Time for Francoeur to find a groove
Those of you who said that Tom Glavine wouldn’t step on the Turner Field mound this year need to head to the ATM or at least examine the fine print of your friendly wagers. From what I could tell, he had no trouble standing on that mound while completing three innings and dodging a Greg Norton liner during Monday afternoon’s simulated game.
As long as his left shoulder is still cooperating, Glavine is still planning to make a Minor League rehab start for Triple-A Gwinnett on Saturday. In other words, the simulated game went as well as could be expected, minus the Norton liner that bruised the 43-year-old left-hander’s left hip.
When Norton walked through the clubhouse and said he was sorry, Glavine said, “It’s better that you hit it off my leg, instead of into the seats.”
Never afraid to make himself the punchline of a one-liner, Norton said, “If I was fast enough, I’d have run and caught that ball before it hit him.”
The soft liner didn’t seem to affect Glavine’s delivery or sense of humor.
“I told Norton that I’ve gotten hit a lot harder with slap shots,” Glavine said in reference to his hockey background.
Based on the comments posted today, your primary interest isn’t centered around the 43-year-old left-hander, who won’t be in position to pitch in a Major League game until the first week of June. Instead, most of your attention seems to be focused on that 25-year-old right fielder who finds his current statistics eerily similar to the ones he produced at this time last year.
When Francoeur homered on the first pitch that he saw, there was reason to believe that this year might be different than the last. But 509 pitches and two homers later, the most significant difference is the $2.92 million raise he gained after producing career lows in batting average (.239) homers (11) and OPS (.653) last year. <p>
Through his first 36 games this year, Francoeur has hit .252 with three homers a .272 on-base percentage, a .371 slugging percentage and a .642 OPS — fourth-worst among the 40 qualified National League outfielders.
His numbers through his first 36 games last year included a .262 batting average, three homers, a .310 OBP, a .421 SLG and a .721 OPS.
With less than 80 percent of the season complete, we haven’t reached a point where we can justifiably say that Francoeur is destined to repeat last year’s disappointments. But his current trend is pointing him in that direction.
During his first 18 games this year, Francoeur hit .292 with a .320 OBP, a .458 SLG and a .778 OPS. In the 18 games that have followed, he’s hit .211 with a .224 OBP, .282 SLG and .505 OPS.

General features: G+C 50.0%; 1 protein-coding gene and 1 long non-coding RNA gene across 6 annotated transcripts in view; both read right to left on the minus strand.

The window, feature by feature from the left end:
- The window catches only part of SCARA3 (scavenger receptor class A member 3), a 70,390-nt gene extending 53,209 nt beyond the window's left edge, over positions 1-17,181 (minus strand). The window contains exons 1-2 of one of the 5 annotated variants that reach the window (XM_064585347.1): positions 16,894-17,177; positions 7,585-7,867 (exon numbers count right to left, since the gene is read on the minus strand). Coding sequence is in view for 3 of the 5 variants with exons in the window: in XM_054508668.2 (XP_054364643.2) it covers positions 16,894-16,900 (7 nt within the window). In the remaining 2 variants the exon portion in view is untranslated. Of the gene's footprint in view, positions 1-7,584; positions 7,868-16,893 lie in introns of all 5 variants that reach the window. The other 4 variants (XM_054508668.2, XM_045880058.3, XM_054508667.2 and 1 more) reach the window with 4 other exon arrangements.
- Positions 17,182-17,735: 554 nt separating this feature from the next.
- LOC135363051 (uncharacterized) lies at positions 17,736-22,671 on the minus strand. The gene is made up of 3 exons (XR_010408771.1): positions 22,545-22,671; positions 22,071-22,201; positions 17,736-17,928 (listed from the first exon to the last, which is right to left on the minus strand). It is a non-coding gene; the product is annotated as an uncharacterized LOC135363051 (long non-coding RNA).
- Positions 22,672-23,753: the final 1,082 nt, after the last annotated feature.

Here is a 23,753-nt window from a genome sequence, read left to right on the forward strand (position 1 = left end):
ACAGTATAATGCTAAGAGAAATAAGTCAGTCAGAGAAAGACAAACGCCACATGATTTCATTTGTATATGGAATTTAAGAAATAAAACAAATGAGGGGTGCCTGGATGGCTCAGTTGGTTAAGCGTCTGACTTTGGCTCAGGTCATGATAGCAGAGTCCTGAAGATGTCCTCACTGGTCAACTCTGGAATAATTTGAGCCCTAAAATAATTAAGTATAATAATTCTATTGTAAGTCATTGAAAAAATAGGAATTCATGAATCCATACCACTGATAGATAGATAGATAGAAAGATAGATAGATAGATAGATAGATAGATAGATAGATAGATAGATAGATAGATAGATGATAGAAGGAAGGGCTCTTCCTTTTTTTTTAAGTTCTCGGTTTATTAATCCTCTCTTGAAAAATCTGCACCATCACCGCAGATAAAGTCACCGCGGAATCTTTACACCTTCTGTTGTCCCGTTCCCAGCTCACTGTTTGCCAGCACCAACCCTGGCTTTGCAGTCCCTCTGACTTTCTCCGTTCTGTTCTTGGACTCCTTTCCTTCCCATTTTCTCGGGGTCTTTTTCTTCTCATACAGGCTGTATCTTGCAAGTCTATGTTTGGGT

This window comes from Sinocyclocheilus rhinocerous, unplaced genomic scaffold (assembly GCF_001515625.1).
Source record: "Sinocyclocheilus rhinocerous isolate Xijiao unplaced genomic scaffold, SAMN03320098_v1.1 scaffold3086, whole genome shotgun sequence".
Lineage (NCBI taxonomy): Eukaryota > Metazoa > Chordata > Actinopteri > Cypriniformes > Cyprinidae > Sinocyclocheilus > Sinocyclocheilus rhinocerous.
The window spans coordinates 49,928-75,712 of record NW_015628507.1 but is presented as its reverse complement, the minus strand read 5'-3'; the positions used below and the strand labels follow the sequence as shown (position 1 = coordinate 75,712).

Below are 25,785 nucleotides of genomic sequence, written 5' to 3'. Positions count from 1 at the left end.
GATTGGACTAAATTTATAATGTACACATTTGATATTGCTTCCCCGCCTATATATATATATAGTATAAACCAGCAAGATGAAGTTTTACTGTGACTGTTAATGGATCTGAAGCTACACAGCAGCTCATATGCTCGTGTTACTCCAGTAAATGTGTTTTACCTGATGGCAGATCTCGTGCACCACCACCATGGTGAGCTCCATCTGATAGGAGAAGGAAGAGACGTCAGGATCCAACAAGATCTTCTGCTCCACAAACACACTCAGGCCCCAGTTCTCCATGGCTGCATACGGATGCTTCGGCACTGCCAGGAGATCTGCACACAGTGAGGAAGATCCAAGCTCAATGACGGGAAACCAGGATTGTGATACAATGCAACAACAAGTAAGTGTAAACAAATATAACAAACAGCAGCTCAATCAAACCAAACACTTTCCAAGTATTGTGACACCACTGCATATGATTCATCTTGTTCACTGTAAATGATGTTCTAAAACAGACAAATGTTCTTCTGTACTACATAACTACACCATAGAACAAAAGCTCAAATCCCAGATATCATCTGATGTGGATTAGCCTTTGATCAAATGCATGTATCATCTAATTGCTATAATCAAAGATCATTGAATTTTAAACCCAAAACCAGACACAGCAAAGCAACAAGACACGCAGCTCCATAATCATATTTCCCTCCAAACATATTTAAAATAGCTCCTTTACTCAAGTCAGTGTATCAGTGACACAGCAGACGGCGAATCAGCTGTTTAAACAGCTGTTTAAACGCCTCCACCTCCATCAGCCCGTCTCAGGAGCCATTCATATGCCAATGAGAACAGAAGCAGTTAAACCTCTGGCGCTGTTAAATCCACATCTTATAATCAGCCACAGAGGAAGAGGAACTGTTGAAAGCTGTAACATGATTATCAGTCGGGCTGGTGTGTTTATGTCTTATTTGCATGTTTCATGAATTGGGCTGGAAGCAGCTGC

One of the most encouraging things about Francoeur’s start came from the fact that he recorded eight hits and 10 RBIS in his first 17 at-bats with runners in scoring position. But he’s had just four hits and seven RBIs in his past 26 at-bats with RISP.
Still lost within the .279 batting average Francoeur has produced with runners in scoring position is the fact that he’s recorded three hits and produced four RBIs in six plate appearances with two outs and a runner on third base.
In addition, simply looking at his outfield assists total isn’t going to show how many runs he saved based on the fact that runners are less apt to attempt to score or take an extra base against his arm.
But while agreeing the statistics don’t tell the whole story about a player’s value, you can’t ignore that Francoeur’s $3.375 million salary has put him in a position where he needs to turn things around before the Braves reach the point where they deem that his cost outweighs his value.
The Braves were reluctant to give Francoeur this salary in February and they certainly aren’t going to want to provide him an even greater arbitration-generated salary next year, if he isn’t able to end the trend that is pointing him in the same direction that he traveled in 2008.
But it’s still too early to talk about the possibility of the Braves trading or non-tendering Francoeur. Right now, I’m giving him the benefit of the doubt and saying that his current three-week slump is just a product of the fact that he was bound to encounter struggles after completely altering his swing and stance during the offseason.
With this being said, the business aspect that made Francoeur a millionaire is the same one that will lead the Braves to be much less patient than they were when they stuck with him throughout last year’s struggles.
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